Singh P.,VitaeGen Biotech Educational and Research Institute | Katiyar D.,Banaras Hindu University | Singh B.,Banaras Hindu University | Srivastava A.,VitaeGen Biotech Educational and Research Institute
International Journal of Pharma and Bio Sciences | Year: 2015

The frequent, increasing drug resistance among urinary tract infections (UTIs) causing bacteria has made therapy difficult and also lead to greater use of expensive broadspectrum drugs. The aim of the study was to assess the antimicrobial activity of Tinospora cordifolia stem extracts, a broad-spectrum therapeutic plant investigated against bacteria causing UTIs, most common diseases infecting from the neonate to the geriatric age groups. The two isolated uropathogens:1.Gram-negative, Escherichia coli; and 2.Grampositive, Staphylococcus aureus were tested against two standard antibiotics, used as a positive reference to determine the sensitivity of the test strains. The extracts of T. cordifolia were prepared from alcoholic extracts, and water reflux for aqueous extract. The antibacterial activities of extracts were evaluated using the disc diffusion method. The study showed that all three solvent extracts of T. cordifolia reveal different antibacterial activity against both uropathogenic isolates. The antibacterial effect of T. cordifolia, which were observed for zone of inhibition (ZOI) could be arranged in decreasing order as follows: ethanolic (maximum) >methanolic (moderate) >aqueous (poor). The evaluated results reveals that plant extracts have significant potential of antibacterial properties and seems promising for the development of the safe herb derived medicinal preparation for treating UTIs. Source


Singh B.,VitaeGen Biotech Educational and Research Institute | Katiyar D.,VitaeGen Biotech Educational and Research Institute | Chauhan R.S.,VitaeGen Biotech Educational and Research Institute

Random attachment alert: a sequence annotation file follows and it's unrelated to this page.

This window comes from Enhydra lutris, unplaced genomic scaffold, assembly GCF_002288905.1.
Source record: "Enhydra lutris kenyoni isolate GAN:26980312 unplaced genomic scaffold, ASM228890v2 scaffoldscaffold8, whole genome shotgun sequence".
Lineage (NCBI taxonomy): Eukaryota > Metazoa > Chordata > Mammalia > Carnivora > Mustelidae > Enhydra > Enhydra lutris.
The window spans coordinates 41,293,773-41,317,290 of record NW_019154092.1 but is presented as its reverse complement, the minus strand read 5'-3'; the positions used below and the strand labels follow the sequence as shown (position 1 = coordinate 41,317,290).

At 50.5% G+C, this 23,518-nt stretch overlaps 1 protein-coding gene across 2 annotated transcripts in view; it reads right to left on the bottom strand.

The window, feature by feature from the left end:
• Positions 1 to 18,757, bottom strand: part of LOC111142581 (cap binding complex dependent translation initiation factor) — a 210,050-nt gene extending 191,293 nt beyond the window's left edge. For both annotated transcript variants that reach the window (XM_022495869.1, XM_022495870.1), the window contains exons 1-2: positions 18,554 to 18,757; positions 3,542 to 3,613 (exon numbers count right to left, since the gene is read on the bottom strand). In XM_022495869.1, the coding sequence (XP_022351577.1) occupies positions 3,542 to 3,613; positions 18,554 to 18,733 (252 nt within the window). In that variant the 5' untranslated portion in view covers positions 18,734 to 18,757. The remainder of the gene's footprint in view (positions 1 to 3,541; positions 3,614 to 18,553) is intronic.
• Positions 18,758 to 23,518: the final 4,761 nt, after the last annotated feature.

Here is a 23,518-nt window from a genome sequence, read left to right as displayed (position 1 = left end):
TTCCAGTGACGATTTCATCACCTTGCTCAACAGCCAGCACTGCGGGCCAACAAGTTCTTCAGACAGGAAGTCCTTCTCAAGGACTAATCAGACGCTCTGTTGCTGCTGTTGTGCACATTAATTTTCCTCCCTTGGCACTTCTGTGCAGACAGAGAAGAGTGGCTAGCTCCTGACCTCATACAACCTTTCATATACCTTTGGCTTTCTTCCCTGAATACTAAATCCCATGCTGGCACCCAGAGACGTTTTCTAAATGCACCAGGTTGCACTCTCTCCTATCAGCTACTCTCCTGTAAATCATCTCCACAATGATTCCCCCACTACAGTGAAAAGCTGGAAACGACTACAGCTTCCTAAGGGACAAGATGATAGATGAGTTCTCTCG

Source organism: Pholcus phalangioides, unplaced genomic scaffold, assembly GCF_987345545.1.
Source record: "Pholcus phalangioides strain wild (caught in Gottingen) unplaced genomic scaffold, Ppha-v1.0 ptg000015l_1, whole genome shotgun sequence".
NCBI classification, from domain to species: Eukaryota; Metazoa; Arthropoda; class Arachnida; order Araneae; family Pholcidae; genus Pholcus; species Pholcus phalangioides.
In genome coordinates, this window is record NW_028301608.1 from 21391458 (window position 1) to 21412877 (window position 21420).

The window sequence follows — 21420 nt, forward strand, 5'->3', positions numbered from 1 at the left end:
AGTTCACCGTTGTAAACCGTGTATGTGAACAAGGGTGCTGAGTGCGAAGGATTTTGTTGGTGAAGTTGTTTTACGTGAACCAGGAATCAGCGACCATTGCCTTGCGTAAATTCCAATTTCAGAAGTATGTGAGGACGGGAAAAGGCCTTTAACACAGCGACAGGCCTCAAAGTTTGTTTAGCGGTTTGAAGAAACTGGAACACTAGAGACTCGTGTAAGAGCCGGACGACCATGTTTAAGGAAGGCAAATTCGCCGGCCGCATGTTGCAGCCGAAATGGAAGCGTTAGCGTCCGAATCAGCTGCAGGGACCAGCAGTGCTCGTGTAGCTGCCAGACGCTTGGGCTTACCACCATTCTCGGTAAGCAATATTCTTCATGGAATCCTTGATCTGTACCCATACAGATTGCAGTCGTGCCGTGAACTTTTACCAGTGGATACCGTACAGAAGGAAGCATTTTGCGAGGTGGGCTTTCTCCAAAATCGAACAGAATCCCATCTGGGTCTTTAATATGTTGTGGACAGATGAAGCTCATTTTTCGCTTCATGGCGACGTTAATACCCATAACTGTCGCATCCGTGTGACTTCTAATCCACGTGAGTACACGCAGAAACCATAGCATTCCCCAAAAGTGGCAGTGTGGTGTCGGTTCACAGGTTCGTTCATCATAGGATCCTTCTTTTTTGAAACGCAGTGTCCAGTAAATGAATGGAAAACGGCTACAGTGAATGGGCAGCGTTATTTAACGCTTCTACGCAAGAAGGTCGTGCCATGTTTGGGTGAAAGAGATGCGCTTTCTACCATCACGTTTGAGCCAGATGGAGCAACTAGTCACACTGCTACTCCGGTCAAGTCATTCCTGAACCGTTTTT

Journal of Pure and Applied Microbiology | Year: 2014

Nitrogen is the single most limiting factor for rice production. Detailed knowledge on nitrogen dynamics in rice fields is therefore of major importance for developing sustainable rice production. A field trial experiments was conducted in rainfed rice fields planted to three rice (Oryza sativa) cultivar; NDR-97 to investigate the influence of rice cultivars on nitrogen based fertilization on population size. Urea, DAP, Ammonium chloride, Ammonium nitrate were the fertilizers applied, at a rate of 100 kgNha"1 in three split doses. The experiment was laid out in a randomized complete block design with three replicate plots for each cultivar and treatment. The most probable number of methane oxidizing bacteria was estimated on six dates within the cropping period. It was observed that the NH4 +-N μg g-1 dry soil content in soil was highest in urea fertilized NDR-97 at 20 DAS while NO3 --N content had highest at 80 DAS. Control soils (no N-fertilization) exhibited higher MCM population size than N-fertilized soils. Above conclusions were supported by measurements of MCM (methane consuming microbes) population size. The highest ammonium-N content was observed in urea (8.5 ± 0.71 μg g-1 dry soil) and lowest ammonium-N content in ammonium chloride treated plots (6.7 ± 1.5 μg g-1 dry soil) on 20 DAS. ANOVA indicated significant differences due to days fertilization and their interaction due to days x fertilization was also significant. The MCM population size was highest in control on 80 DAS (37.4 × 106 Cells g-1 dry soil) followed NH4Cl, NH4NO3, and urea treated soils. In case of fertilized plots the highest MCM population was highest on 80 (Urea 28.6 × 10 6 Cells g-1 dry soil; DAP 29.7 × 106 Cells g-1 dry soil; Ammonium nitrate 31.6 × 106 Cells g-1 dry soil and ammonium chloride 32.9 × 106 Cells g-1 dry soil) DAS and lowest on 20 DAS. Source